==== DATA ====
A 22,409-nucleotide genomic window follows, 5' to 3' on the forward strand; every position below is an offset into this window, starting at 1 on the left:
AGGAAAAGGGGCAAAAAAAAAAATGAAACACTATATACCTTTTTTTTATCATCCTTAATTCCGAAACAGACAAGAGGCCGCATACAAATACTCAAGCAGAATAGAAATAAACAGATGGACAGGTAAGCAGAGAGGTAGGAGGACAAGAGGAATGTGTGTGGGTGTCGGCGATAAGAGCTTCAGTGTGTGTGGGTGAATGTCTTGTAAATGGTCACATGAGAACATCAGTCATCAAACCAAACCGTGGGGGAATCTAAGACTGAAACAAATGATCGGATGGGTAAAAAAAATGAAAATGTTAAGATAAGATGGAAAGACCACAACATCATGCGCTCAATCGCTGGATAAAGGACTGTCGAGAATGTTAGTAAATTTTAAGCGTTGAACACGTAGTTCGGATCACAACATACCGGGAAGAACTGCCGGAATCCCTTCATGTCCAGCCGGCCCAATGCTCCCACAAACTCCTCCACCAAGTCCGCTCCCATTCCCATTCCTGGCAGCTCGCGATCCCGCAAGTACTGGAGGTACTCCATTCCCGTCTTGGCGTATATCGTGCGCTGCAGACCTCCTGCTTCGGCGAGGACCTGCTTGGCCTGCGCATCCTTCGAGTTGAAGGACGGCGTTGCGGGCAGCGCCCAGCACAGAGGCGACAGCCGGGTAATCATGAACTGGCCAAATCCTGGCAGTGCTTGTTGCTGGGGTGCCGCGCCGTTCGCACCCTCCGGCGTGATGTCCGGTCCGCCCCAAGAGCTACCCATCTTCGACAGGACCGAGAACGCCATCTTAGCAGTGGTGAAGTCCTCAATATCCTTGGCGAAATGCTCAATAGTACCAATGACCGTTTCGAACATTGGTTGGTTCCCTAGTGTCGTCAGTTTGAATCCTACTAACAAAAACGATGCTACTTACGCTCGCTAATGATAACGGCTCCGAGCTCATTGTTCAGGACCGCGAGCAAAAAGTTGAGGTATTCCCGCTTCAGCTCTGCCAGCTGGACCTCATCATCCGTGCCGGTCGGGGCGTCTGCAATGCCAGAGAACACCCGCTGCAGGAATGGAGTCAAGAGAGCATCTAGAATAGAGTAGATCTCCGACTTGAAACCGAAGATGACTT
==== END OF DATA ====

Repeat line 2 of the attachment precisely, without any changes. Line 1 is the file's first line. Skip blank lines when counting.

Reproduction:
AGGAAAAGGGGCAAAAAAAAAAATGAAACACTATATACCTTTTTTTTATCATCCTTAATTCCGAAACAGACAAGAGGCCGCATACAAATACTCAAGCAGAATAGAAATAAACAGATGGACAGGTAAGCAGAGAGGTAGGAGGACAAGAGGAATGTGTGTGGGTGTCGGCGATAAGAGCTTCAGTGTGTGTGGGTGAATGTCTTGTAAATGGTCACATGAGAACATCAGTCATCAAACCAAACCGTGGGGGAATCTAAGACTGAAACAAATGATCGGATGGGTAAAAAAAATGAAAATGTTAAGATAAGATGGAAAGACCACAACATCATGCGCTCAATCGCTGGATAAAGGACTGTCGAGAATGTTAGTAAATTTTAAGCGTTGAACACGTAGTTCGGATCACAACATACCGGGAAGAACTGCCGGAATCCCTTCATGTCCAGCCGGCCCAATGCTCCCACAAACTCCTCCACCAAGTCCGCTCCCATTCCCATTCCTGGCAGCTCGCGATCCCGCAAGTACTGGAGGTACTCCATTCCCGTCTTGGCGTATATCGTGCGCTGCAGACCTCCTGCTTCGGCGAGGACCTGCTTGGCCTGCGCATCCTTCGAGTTGAAGGACGGCGTTGCGGGCAGCGCCCAGCACAGAGGCGACAGCCGGGTAATCATGAACTGGCCAAATCCTGGCAGTGCTTGTTGCTGGGGTGCCGCGCCGTTCGCACCCTCCGGCGTGATGTCCGGTCCGCCCCAAGAGCTACCCATCTTCGACAGGACCGAGAACGCCATCTTAGCAGTGGTGAAGTCCTCAATATCCTTGGCGAAATGCTCAATAGTACCAATGACCGTTTCGAACATTGGTTGGTTCCCTAGTGTCGTCAGTTTGAATCCTACTAACAAAAACGATGCTACTTACGCTCGCTAATGATAACGGCTCCGAGCTCATTGTTCAGGACCGCGAGCAAAAAGTTGAGGTATTCCCGCTTCAGCTCTGCCAGCTGGACCTCATCATCCGTGCCGGTCGGGGCGTCTGCAATGCCAGAGAACACCCGCTGCAGGAATGGAGTCAAGAGAGCATCTAGAATAGAGTAGATCTCCGACTTGAAACCGAAGATGACTT